The Photographers Who Envisioned Queer History and Resistance
An exhibition showcases artists and collectives that built queer image cultures with lasting influence.
Lola Flash, Clit Club Series, ca. 1989–90
Courtesy ART+Positive Archives
On the evening of February 9, 2023, in a standing-room-only presentation for a raucous audience at the LGBT Center in Manhattan, Joan E. Biren (JEB) did something for the first and last time in thirty-nine years: a live performance of her Lesbian Images in Photography: 1850–the present (1979–1985). The Dyke Show, as it is more popularly called, is a slideshow comprised of hundreds of portraits, documentary images, and erotic photography by artists ranging from Alice Austen to Tee Corinne. Images on which to build, 1970s–1990s, an exhibition curated by Ariel Goldberg and currently on view at the Leslie-Lohman Museum in New York includes a digitized version of The Dyke Show and seeks to carry on the ambition, enthusiasm, and intergenerational through lines of JEB’s work.
The exhibition is overwhelming—in the best way—in its six distinct but inextricably connected sections. These include photography by Lola Flash alongside ART+ Positive (a small artist collective dedicated to fighting AIDS phobia); documentary images from the vast archive of artist and educator Diana Solís; a selection of images of African American lesbians from the Lesbian Herstory Archives; snapshots, correspondence, and newsletters that showcase sundry trans networks; and Electric Blanket, a slideshow installation of images related to HIV/AIDS, from portraits of dead loved ones to photo essays to protest slogans and statistics.
Images on which to build, which was originally presented at the 2022 FotoFocus Biennial in Cincinnati, showcases artists and collectives that participated in, and ultimately built, robust trans and queer image cultures with lasting influence. The title card for each section looks and feels like a vintage activist button, reminding us that these projects were never only “art for art’s sake.” And neither is this exhibition. Indeed, in form and content, Goldberg’s mission is in keeping with their predecessors’: the work is offered in the spirit of education, inspiration, and interconnection.
I recently spoke with Goldberg, who exudes passion and purpose. “When I started to approach people, my tenor was one of humility,” they told me. “I never thought I was discovering anyone; I was simply bridging the gaps of historical erasure for all those artists and culture workers who have been ignored by incomplete photographic histories.” The result of their gap-filling is a sort of interstellar vastness as moving as it is galvanizing.
Kerry Manders: What was the impetus for this exhibition?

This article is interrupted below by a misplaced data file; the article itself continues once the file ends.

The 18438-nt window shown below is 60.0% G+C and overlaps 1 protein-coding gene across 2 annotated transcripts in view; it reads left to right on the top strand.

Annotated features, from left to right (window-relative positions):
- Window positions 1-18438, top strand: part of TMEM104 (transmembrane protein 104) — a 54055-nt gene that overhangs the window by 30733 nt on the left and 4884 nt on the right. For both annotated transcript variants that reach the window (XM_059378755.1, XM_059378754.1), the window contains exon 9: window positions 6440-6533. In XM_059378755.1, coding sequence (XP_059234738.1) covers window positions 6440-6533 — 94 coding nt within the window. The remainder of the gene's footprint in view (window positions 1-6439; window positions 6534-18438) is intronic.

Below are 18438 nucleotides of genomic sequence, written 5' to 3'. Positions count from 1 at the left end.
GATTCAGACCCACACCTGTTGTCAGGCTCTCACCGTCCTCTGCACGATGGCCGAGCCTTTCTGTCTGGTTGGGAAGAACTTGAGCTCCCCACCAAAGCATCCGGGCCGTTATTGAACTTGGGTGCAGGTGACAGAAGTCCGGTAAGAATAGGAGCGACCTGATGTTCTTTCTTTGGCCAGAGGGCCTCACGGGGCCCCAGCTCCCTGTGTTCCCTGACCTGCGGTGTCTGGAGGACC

Ariel Goldberg: The fire—fueled by anger and disbelief—really started in 2015 when I was finishing my book The Estrangement Principle about the label “queer art” and asking: what’s my queer lineage in photography?
I knew it had to be deeper than Robert Mapplethorpe and his Hasselblad. I was starting with how modes of representation are contested in queer history, reading Isaac Julien and Kobena Mercer, thinking about Lyle Ashton Harris and others who were pushing back against an elite white gay male history. I wanted to learn about everything that doesn’t assimilate into the commercial fine art world.
The fire was also ignited when I read Sophie Hackett’s article on The Dyke Show by JEB [Joan E. Biren] in the “Queer” 2015 issue of Aperture. That gave me a concrete example of what we could find if only we looked.
Manders: Your mission was to recover and re-present those artists.
Goldberg: I started this research in part because I wanted to experience the slideshows that I was told I can’t see anymore because they were live events. You can reconstruct historical multimedia projects like The Dyke Show if you are devoted to the long process and move at the speed of trust with the people who made them.
Manders: Can you give us a snapshot of this moment in time on which your exhibition focuses? How do you differentiate it from what came before?
Goldberg: The late ’70s through the late ’90s is a very important moment in trans and queer history because that was when people were coming out and taking that risk in perpetuity: they were not going back in the closet. Right before this, visual records of trans and queer life most often belonged to the state—like arrest records—or were tabloid-y, sensationalized news stories of gender “discovery.” There were criminalizing narratives, or even outright destruction—families destroying personal archives of their queer relatives and even people destroying their own archives for fear of discovery. Even Diane Arbus’s photograph of Stormé DeLarverie was too controversial for Harper’s Bazaar to publish in 1961.
Manders: Where and how did you find these artists? Can you pull back the curtains on the “making of” this exhibition?